- Nigeria’s Central Bank Governor, Godwin Emefiele, advises the government to focus on raising revenue to continue spending plans amidst reduced global debt market access.
- The governor suggests increasing revenue through taxes and export revenue, and not relying on Ways and Means funding due to rising debt levels.
- The IMF revised down GDP growth rates for African countries due to a severe debt crisis and higher borrowing costs, leading to macroeconomic imbalances, inflation, and reduced purchasing power.
Nigeria’s Central Bank Governor, Godwin Emefiele has advised the government to focus on raising revenue if they are to continue with their spending plans.
He said this on the sidelines of the just concluded IMF Spring Meetings in Washington DC. Mr. Emefiele’s remarks are coming at a time when access to the global debt market has narrowed for sub-Saharan African countries like Nigeria.
- “For the fiscal because of the limited fiscal space, the IMF insists that countries need to reduce their spending but in my case, I say if you want to spend then raise revenue.”
He insisted that increasing revenue is even more apparent now that interest rates are high and market conditions for borrowing have increased.
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- “It is important that you must raise revenue than be constrained in an environment where there is no debt where financial market conditions are very tight and very limited and where interest rates are high and could increase a lot of burden for countries. The only option for fiscal in this case is to expand the revenue base to be able to spend.”
The central bank’s governor’s remark suggests the government needs to focus on increasing revenue by getting more aggressive with taxes and ensuring government revenue from exports continues to increase. It also suggests the central bank may not be disposed to keep funding the government via Ways and Means as debt levels continue to rise.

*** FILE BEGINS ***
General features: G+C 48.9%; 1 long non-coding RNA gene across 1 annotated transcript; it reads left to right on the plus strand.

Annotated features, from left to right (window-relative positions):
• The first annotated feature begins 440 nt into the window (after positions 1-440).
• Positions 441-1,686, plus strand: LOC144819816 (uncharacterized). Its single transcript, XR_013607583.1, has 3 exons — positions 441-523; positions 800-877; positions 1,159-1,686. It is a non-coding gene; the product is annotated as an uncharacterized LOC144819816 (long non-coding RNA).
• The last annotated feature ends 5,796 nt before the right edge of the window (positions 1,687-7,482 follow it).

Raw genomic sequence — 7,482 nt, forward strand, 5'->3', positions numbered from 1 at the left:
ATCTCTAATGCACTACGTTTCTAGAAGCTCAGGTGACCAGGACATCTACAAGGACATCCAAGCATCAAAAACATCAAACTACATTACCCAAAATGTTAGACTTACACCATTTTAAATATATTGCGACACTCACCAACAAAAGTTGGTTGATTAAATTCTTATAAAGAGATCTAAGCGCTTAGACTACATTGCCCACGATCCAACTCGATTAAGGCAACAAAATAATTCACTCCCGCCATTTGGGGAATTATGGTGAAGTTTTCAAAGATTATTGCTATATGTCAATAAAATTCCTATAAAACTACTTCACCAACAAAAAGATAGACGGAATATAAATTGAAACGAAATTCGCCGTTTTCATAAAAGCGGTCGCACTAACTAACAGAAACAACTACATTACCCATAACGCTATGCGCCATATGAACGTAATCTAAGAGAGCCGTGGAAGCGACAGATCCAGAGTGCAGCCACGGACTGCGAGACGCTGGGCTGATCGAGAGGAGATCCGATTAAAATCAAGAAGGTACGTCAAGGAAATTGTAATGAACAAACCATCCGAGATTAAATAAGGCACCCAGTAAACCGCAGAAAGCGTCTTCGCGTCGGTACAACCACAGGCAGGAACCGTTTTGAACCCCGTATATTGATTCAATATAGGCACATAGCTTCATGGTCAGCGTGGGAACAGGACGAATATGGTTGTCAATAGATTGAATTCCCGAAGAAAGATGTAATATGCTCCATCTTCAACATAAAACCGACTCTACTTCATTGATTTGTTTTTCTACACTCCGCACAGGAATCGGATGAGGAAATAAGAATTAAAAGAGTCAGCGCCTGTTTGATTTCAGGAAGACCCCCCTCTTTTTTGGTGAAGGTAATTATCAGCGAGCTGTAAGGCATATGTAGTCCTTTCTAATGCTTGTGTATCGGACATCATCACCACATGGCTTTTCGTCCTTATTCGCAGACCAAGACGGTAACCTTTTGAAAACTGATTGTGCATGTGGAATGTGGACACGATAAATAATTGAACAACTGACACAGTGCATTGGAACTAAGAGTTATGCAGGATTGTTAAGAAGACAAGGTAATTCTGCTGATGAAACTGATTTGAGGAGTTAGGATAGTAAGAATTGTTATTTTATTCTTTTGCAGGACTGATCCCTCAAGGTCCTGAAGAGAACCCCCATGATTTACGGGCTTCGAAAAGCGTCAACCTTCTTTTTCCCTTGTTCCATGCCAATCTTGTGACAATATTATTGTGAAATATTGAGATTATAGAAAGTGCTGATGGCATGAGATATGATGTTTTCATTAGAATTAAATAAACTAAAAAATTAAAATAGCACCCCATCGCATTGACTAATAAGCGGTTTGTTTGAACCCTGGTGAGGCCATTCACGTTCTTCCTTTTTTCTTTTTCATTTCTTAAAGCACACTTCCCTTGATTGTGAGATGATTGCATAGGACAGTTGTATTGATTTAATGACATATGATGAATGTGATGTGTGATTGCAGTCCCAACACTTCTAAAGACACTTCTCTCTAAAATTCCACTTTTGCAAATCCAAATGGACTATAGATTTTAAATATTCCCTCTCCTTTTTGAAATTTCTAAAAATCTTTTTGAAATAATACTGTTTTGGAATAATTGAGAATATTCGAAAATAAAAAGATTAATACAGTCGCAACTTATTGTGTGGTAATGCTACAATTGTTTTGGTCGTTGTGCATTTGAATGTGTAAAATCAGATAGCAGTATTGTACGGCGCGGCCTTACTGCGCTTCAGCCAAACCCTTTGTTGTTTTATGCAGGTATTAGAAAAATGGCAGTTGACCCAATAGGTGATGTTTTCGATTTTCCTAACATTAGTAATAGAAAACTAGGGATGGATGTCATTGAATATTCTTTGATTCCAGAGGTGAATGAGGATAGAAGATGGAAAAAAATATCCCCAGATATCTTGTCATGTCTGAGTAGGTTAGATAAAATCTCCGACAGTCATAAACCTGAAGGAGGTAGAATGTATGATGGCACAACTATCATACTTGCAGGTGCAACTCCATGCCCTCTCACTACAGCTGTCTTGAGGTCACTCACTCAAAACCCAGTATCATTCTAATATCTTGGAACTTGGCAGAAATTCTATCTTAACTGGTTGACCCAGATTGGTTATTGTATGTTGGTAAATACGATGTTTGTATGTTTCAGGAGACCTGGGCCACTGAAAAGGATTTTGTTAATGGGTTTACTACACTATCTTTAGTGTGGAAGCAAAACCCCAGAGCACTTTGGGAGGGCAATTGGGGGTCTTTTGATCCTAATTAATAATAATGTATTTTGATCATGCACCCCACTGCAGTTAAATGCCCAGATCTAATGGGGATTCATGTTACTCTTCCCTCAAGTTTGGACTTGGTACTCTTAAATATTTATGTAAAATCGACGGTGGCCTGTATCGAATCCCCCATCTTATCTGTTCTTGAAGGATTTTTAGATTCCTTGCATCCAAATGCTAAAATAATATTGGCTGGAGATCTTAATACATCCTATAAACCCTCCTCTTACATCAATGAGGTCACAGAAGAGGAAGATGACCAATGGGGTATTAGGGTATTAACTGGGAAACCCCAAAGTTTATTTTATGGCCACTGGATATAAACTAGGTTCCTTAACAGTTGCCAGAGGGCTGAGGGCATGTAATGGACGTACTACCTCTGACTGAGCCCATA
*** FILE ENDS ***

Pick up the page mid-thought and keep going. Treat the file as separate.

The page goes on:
Lower economic growth for Africa
African countries currently face a downward review of their GDP growth rate with the IMF estimating a 3.6% growth rate down from the 3.9% projected last year. The IMF also mentioned that the region was facing a big funding squeeze.
The IMF made this remark as part of its briefing at the just concluded IMF Spring Meetings. The report highlights the challenges that sub-Saharan African countries face due to the funding squeeze.
It states that higher borrowing costs and tighter monetary policies, combined with a decline in aid budgets, have led to rising interest burdens on public debt. Most African countries are dealing with a severe debt crisis with the likes of Ghana failing to honour its foreign debt obligations.
According to the IMF, the higher interest rate environment exacerbates macroeconomic imbalances, including high levels of public debt and inflation, which are eroding household purchasing power and adding to social pressures.
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Meanwhile, the IMF retained Nigeria’s growth outlook at 3.8% gladdens our hearts. It means that we are doing certain things that are correct and that we will continue to do those things that are right.